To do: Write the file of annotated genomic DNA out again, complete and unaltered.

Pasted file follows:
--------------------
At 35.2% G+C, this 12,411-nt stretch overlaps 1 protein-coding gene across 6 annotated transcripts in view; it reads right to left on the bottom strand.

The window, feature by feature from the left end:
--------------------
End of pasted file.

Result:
At 35.2% G+C, this 12,411-nt stretch overlaps 1 protein-coding gene across 6 annotated transcripts in view; it reads right to left on the bottom strand.

The window, feature by feature from the left end: